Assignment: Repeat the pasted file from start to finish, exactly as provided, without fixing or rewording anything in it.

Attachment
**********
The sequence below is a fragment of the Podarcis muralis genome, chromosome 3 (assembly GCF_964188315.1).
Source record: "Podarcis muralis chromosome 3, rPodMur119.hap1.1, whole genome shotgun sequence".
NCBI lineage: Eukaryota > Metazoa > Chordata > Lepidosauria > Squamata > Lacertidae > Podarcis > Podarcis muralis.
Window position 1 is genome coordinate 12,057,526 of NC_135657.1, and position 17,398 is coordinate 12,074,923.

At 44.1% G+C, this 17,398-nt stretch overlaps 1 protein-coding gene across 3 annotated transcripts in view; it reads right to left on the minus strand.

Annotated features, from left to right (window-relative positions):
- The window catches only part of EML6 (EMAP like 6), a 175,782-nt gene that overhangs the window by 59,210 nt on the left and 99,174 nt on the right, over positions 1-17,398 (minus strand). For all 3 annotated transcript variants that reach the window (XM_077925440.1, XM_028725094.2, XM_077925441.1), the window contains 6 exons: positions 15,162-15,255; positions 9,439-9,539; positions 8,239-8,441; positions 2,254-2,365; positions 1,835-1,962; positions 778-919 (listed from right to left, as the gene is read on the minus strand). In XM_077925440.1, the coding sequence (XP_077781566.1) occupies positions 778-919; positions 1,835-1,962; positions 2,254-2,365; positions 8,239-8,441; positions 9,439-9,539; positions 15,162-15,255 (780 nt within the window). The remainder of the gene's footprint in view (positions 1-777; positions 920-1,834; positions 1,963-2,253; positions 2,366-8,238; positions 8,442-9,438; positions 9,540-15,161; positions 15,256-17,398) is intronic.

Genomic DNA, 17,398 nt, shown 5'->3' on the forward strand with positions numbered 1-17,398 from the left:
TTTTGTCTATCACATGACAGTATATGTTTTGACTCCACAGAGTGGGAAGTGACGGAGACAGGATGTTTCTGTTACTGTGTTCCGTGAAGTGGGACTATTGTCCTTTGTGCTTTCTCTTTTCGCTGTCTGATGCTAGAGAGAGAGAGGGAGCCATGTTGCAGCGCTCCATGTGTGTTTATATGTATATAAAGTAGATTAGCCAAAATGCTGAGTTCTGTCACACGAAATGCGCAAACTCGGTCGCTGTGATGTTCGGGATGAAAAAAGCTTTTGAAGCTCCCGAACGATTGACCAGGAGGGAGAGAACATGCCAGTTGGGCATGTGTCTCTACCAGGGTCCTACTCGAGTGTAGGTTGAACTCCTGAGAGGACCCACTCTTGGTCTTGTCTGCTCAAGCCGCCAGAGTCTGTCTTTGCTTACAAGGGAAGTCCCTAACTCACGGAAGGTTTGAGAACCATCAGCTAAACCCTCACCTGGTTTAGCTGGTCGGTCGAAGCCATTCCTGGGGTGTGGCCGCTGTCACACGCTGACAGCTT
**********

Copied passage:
The sequence below is a fragment of the Podarcis muralis genome, chromosome 3 (assembly GCF_964188315.1).
Source record: "Podarcis muralis chromosome 3, rPodMur119.hap1.1, whole genome shotgun sequence".
NCBI lineage: Eukaryota > Metazoa > Chordata > Lepidosauria > Squamata > Lacertidae > Podarcis > Podarcis muralis.
Window position 1 is genome coordinate 12,057,526 of NC_135657.1, and position 17,398 is coordinate 12,074,923.

At 44.1% G+C, this 17,398-nt stretch overlaps 1 protein-coding gene across 3 annotated transcripts in view; it reads right to left on the minus strand.

Annotated features, from left to right (window-relative positions):
- The window catches only part of EML6 (EMAP like 6), a 175,782-nt gene that overhangs the window by 59,210 nt on the left and 99,174 nt on the right, over positions 1-17,398 (minus strand). For all 3 annotated transcript variants that reach the window (XM_077925440.1, XM_028725094.2, XM_077925441.1), the window contains 6 exons: positions 15,162-15,255; positions 9,439-9,539; positions 8,239-8,441; positions 2,254-2,365; positions 1,835-1,962; positions 778-919 (listed from right to left, as the gene is read on the minus strand). In XM_077925440.1, the coding sequence (XP_077781566.1) occupies positions 778-919; positions 1,835-1,962; positions 2,254-2,365; positions 8,239-8,441; positions 9,439-9,539; positions 15,162-15,255 (780 nt within the window). The remainder of the gene's footprint in view (positions 1-777; positions 920-1,834; positions 1,963-2,253; positions 2,366-8,238; positions 8,442-9,438; positions 9,540-15,161; positions 15,256-17,398) is intronic.

Genomic DNA, 17,398 nt, shown 5'->3' on the forward strand with positions numbered 1-17,398 from the left:
TTTTGTCTATCACATGACAGTATATGTTTTGACTCCACAGAGTGGGAAGTGACGGAGACAGGATGTTTCTGTTACTGTGTTCCGTGAAGTGGGACTATTGTCCTTTGTGCTTTCTCTTTTCGCTGTCTGATGCTAGAGAGAGAGAGGGAGCCATGTTGCAGCGCTCCATGTGTGTTTATATGTATATAAAGTAGATTAGCCAAAATGCTGAGTTCTGTCACACGAAATGCGCAAACTCGGTCGCTGTGATGTTCGGGATGAAAAAAGCTTTTGAAGCTCCCGAACGATTGACCAGGAGGGAGAGAACATGCCAGTTGGGCATGTGTCTCTACCAGGGTCCTACTCGAGTGTAGGTTGAACTCCTGAGAGGACCCACTCTTGGTCTTGTCTGCTCAAGCCGCCAGAGTCTGTCTTTGCTTACAAGGGAAGTCCCTAACTCACGGAAGGTTTGAGAACCATCAGCTAAACCCTCACCTGGTTTAGCTGGTCGGTCGAAGCCATTCCTGGGGTGTGGCCGCTGTCACACGCTGACAGCTT